Inflation, Inversion and Investment Implications

By: Edward Jones
DEWITT, Mich. - July 19, 2022 - PRLog -- Inflation and central bank policy were in the driver's seat last week. June's stronger-than-expected rise in consumer prices pushed headline inflation to 9.1%, a 41-year high1. This suggests the Federal Reserve has more work to do to achieve its price stability mandate.

While markets finished lower for the week, June's inflation surprise elicited a different market response from May's consumer price index (CPI) surprise. After this past Wednesday's inflation news, the S&P 500 rose while the 10-year Treasury yield fell, indicating markets might already be looking past the inflation peak to the likelihood for slower economic growth ahead.

We'd offer the following perspective on inflation and the yield curve inversion, and share our views on the investment implications.


Another upside surprise triggers volatility, but some relief is on the way.
  • High energy and food prices are driving the story — Headline CPI increased 9.1% from a year ago, up from 8.6% in May and ahead of consensus expectations. Energy prices alone were 42% higher from a year ago and rose 7.5% from May, contributing to almost half the overall increase in inflation. Adding to the pressures, food prices had their highest monthly increase since 19811.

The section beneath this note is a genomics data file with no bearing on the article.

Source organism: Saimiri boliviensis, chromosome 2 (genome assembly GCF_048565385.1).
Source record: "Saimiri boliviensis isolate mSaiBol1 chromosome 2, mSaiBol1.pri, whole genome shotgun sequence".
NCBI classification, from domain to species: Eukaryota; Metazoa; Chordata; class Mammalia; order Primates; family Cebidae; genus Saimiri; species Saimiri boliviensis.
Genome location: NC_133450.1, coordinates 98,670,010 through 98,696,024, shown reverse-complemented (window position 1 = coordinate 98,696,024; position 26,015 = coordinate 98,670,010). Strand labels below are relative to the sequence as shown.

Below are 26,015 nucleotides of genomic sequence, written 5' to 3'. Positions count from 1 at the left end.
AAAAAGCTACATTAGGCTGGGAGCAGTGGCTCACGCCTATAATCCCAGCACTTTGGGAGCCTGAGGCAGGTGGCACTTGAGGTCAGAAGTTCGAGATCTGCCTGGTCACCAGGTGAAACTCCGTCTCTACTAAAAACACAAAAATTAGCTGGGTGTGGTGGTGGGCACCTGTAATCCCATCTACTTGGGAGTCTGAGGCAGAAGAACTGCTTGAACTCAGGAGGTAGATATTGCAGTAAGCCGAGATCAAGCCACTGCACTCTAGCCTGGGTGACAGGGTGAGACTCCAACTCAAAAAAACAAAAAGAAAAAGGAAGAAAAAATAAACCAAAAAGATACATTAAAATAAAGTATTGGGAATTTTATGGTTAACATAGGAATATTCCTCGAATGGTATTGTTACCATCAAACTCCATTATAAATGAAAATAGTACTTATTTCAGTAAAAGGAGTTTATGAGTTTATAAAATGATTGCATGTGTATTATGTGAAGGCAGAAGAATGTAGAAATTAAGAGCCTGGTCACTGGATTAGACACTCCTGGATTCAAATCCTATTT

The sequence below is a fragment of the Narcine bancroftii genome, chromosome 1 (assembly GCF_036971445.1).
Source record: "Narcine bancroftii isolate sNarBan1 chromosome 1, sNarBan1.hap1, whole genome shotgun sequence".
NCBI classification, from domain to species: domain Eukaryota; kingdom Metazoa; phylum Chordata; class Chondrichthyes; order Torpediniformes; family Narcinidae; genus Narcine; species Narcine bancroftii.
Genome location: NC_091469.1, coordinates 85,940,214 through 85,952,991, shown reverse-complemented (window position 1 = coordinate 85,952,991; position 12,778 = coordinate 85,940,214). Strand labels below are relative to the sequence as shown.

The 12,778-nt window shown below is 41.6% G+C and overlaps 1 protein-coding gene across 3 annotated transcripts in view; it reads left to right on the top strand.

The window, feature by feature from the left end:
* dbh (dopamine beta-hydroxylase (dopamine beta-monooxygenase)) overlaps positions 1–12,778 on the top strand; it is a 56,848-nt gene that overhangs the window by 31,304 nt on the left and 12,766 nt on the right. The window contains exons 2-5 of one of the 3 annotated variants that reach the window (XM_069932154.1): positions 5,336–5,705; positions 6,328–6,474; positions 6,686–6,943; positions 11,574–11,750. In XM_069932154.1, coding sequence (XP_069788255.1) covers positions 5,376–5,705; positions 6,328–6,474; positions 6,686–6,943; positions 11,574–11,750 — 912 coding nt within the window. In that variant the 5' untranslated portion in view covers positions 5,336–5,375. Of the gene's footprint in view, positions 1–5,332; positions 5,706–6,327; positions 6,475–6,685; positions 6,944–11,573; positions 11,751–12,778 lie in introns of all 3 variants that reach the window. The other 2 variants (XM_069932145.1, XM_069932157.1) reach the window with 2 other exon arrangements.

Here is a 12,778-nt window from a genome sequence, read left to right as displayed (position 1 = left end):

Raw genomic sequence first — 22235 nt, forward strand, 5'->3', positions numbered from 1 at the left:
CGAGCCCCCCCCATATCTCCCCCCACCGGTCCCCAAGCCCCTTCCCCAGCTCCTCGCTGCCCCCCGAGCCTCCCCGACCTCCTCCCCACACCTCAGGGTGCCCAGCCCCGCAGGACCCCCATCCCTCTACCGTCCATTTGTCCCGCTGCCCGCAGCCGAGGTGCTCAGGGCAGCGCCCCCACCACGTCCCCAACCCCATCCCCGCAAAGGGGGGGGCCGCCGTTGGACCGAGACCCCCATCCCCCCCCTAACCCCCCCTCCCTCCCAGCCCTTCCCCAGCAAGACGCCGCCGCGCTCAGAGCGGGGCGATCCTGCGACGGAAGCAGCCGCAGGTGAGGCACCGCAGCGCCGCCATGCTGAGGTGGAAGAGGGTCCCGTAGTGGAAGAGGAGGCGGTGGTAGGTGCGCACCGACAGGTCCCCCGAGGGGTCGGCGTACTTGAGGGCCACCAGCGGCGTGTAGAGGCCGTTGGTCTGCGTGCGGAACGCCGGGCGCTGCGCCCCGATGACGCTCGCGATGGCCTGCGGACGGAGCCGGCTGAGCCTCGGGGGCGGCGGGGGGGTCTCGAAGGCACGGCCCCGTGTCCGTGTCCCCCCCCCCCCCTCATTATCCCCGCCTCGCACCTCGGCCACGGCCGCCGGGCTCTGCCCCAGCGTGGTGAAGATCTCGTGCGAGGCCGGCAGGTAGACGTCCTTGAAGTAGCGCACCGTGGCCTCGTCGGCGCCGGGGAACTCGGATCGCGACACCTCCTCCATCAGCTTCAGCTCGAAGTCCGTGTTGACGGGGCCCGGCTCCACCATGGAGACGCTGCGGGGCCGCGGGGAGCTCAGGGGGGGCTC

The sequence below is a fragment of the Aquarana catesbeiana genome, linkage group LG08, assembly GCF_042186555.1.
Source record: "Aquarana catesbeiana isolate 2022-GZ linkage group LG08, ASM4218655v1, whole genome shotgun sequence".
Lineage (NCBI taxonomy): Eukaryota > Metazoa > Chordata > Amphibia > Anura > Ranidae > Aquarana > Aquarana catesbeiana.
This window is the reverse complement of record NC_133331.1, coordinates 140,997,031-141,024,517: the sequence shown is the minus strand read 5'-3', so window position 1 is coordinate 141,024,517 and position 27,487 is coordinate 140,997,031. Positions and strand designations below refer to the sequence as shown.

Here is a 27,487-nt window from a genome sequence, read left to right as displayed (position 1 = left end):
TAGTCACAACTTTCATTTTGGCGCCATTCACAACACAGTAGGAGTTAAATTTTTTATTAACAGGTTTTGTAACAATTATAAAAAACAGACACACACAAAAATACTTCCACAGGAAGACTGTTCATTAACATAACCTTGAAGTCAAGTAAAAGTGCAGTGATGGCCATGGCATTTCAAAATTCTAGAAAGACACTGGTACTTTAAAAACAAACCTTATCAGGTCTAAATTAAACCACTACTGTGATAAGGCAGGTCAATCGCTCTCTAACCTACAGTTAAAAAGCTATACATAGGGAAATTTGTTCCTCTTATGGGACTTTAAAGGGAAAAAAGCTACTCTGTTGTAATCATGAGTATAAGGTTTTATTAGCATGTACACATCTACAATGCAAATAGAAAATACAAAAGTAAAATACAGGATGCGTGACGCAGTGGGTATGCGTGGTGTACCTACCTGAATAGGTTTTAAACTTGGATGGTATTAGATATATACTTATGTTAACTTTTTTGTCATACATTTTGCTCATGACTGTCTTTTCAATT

• But since June, commodity prices have fallen sharply — Oil declined last week to its lowest level since the start of the Ukraine invasion, briefly trading at $91 before ending the week at around $98. Gasoline prices, a major contributor to inflation, were over $5 a gallon in mid-June but have since fallen to a national average of $4.58. While commodity prices remain elevated, we have recently seen broad-based weakness, supporting hopes that inflation is peaking. For example, oil is down 22% from its peak, natural gas is down 28%, copper is down 34%, lumber is down 62%, and wheat is down 44%1.
  • Yet inflation is too broad for comfort — The core CPI index — which better reflects the underlying inflation trend because it excludes the more volatile food and energy prices — rose at a 5.9% pace over the past year, down slightly from the 6.0% pace reported for the past month.

    This is the third straight month core inflation has cooled from its high of 6.5% in March1. However, price pressures still remain broad. Two-thirds of the CPI components are rising more than 5%, and rent — the biggest services component — recorded its largest monthly advance since 19861. With borrowing costs rising sharply, the housing market is starting to cool. But historically, a slowdown in home prices takes about a year before it's reflected in rents.
Sources: 1. Bloomberg, Edward Jones

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